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                Thong, J.Y.L., Venkatesh, V., Xu, X., Hong, S-J., and Tam, K.Y. “Consumer Acceptance of Personal Information and Communication Technology Services,” IEEE Transactions on Engineering Management (58:4), 2011, 613-625.

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                In today’s information and communication technology (ICT)-enabled service economy, there is great interest in digital service management. While the extant technology acceptance research has mainly studied user acceptance of various ICTs, there is a dearth of research on consumer acceptance of personal ICT services. In this paper, we extend the unified theory of acceptance and use of technology to the context of ICT services by examining the moderating role of ICT service type. We tested the proposed model in a large-scale survey of 4777 consumers, including both potential and current consumers of mobile data services (MDS), of two different types of MDS: communication and infotainment services. The results strongly supported the model with service type moderating the key relationships. The findings have theoretical and practical implications for digital service management in particular and service science in general.

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                  Sykes, T.A., Venkatesh, V., and Rai, A. “Explaining Physicians’ Use of EMR Systems and Performance in the Shakedown Phase,” Journal of the American Medical Informatics Association (18:2), 2011, 125-130.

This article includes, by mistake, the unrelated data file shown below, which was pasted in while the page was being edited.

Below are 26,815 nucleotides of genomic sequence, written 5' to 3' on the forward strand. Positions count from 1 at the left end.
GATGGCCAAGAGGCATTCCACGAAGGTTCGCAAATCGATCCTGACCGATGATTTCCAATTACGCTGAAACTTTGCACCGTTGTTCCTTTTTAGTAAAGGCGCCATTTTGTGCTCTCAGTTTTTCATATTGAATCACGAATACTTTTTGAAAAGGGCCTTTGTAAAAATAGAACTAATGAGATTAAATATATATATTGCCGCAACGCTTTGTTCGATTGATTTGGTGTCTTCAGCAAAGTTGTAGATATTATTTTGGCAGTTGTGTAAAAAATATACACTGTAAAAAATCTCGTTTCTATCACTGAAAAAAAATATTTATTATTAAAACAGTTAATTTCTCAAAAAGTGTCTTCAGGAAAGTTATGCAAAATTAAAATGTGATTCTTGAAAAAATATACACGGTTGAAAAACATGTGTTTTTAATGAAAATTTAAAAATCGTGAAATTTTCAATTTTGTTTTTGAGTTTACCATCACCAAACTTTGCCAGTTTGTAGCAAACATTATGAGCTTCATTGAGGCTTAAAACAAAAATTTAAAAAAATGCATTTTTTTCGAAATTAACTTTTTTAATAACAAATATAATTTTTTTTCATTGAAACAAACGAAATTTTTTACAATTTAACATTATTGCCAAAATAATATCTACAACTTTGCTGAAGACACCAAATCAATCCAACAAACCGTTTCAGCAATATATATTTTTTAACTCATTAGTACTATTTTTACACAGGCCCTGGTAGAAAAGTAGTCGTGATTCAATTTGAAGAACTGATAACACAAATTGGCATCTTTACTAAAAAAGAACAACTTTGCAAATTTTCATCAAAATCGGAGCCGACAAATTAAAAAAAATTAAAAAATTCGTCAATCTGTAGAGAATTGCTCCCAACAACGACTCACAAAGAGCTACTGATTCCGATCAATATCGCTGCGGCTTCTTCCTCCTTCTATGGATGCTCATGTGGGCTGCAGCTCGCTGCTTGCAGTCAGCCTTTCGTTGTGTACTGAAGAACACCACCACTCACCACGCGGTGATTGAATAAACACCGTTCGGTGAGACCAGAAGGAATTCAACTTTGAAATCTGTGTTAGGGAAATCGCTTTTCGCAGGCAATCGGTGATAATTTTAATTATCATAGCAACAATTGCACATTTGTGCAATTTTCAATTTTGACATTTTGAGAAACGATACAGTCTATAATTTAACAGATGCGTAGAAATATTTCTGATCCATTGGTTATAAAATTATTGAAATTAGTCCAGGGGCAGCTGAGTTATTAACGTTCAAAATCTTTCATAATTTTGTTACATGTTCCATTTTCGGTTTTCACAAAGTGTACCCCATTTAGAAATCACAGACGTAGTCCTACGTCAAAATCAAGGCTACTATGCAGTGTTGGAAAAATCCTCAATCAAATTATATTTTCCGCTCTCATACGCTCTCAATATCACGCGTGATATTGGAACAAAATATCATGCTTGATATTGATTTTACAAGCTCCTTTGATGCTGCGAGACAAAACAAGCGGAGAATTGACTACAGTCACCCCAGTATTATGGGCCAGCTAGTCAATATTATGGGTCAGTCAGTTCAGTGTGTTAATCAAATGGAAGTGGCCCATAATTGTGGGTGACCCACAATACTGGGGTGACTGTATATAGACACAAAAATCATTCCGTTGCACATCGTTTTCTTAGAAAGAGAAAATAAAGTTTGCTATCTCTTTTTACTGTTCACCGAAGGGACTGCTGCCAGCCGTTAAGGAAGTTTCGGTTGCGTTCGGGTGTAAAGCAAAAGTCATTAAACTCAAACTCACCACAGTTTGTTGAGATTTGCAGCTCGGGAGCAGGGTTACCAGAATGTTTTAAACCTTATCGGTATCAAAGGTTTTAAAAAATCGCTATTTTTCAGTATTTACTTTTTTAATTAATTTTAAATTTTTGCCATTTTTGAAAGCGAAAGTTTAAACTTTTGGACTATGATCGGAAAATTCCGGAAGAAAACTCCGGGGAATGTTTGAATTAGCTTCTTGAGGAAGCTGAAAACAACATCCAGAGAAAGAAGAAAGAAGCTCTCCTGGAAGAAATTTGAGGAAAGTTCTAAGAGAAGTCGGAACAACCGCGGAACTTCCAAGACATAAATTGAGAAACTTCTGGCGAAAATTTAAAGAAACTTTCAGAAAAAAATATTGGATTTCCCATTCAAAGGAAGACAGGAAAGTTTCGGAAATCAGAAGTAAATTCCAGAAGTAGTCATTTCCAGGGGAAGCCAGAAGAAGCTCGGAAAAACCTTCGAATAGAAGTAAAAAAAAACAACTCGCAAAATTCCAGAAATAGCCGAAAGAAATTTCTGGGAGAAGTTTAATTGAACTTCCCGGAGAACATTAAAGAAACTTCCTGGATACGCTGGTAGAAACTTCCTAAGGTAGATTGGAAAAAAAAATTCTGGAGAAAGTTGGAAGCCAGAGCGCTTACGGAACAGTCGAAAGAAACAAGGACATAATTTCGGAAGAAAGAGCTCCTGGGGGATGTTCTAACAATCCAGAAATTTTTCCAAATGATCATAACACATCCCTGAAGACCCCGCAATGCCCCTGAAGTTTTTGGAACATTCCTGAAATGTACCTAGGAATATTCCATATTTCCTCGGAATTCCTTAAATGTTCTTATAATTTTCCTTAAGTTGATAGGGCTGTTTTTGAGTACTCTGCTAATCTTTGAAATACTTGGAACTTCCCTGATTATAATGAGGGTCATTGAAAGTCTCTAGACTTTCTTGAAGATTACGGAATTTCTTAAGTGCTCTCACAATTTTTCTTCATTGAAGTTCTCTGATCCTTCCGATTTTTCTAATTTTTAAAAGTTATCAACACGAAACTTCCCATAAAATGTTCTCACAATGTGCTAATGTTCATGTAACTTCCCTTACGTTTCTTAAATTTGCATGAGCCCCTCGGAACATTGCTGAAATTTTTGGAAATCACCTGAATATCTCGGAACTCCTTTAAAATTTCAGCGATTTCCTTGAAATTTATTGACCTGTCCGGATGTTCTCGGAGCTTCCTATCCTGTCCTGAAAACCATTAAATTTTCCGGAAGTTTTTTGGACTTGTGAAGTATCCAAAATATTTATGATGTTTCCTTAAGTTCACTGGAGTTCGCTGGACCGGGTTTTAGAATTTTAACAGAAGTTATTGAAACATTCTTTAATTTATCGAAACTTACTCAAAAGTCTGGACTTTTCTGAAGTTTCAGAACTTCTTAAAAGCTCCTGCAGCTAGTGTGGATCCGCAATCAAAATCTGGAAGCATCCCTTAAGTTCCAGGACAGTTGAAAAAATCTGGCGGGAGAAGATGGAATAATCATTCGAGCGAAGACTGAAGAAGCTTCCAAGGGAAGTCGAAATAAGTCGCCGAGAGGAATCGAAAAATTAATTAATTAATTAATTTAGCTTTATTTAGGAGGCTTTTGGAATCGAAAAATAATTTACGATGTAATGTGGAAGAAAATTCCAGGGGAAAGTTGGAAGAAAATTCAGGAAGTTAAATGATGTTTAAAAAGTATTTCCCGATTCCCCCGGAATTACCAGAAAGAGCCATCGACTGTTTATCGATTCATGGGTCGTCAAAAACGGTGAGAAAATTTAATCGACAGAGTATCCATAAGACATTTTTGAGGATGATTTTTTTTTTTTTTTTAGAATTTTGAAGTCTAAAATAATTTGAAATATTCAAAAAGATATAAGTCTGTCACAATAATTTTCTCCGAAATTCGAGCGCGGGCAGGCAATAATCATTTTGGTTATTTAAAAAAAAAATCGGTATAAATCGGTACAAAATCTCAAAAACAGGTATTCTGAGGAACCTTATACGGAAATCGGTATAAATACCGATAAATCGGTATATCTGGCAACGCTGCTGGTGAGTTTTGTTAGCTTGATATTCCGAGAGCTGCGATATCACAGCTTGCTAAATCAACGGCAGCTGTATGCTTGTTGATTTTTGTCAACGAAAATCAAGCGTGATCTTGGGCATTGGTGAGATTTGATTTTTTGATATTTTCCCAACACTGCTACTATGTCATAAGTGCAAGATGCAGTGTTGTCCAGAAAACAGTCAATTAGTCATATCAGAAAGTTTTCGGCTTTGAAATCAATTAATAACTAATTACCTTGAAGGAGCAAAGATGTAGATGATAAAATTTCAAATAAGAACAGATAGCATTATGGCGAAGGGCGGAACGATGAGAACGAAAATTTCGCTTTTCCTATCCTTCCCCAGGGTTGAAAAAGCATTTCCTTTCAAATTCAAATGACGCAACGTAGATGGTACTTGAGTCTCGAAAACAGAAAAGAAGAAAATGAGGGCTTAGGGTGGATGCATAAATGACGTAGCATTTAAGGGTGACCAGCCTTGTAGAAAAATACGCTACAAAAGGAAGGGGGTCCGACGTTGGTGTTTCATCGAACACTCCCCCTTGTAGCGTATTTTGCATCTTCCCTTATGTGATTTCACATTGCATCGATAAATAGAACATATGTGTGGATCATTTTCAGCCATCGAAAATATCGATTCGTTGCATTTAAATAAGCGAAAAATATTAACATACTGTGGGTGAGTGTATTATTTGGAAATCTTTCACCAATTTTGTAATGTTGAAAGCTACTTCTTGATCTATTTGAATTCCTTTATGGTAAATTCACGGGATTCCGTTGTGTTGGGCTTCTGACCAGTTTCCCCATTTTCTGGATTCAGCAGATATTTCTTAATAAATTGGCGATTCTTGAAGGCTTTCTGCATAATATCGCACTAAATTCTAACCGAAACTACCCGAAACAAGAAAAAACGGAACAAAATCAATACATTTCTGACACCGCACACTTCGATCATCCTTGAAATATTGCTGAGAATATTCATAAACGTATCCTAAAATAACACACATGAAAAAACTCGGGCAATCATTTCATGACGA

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                  This work seeks to complement and extend prior work by using a multidisciplinary approach to explain electronic medical records (EMR) system use and consequent performance (here, patient satisfaction) among physicians during early stages of the implementation of an EMR. This was a quantitative study, with data obtained from three distinct sources: individual-level and social-network data from employees; use data from EMR logs; and patient satisfaction data from patients and/or authorized decision-makers. Responses were obtained from 151 physicians and 8440 patient satisfaction surveys over the course of a 1-year period at the shakedown phase of an EMR system implementation. Physicians who were better connected, both directly and indirectly, to their peers—that is, other physicians—for advice on their work, used the system less than those who were less connected. In addition to such social network ties, demographic characteristics (gender and age), three personality characteristics (openness to experience, agreeableness and extroversion) and a key technology perception (perceived usefulness) predicted EMR system use. For hospital administrators and other stakeholders, understanding the contributors to, and the relative importance of various factors in explaining EMR system use, and its impact on patient satisfaction is of great importance. The factors identified in this work that influence a physician’s use of EMR systems can be used to develop interventions and applications that can increase patient buy-in and use of EMR systems.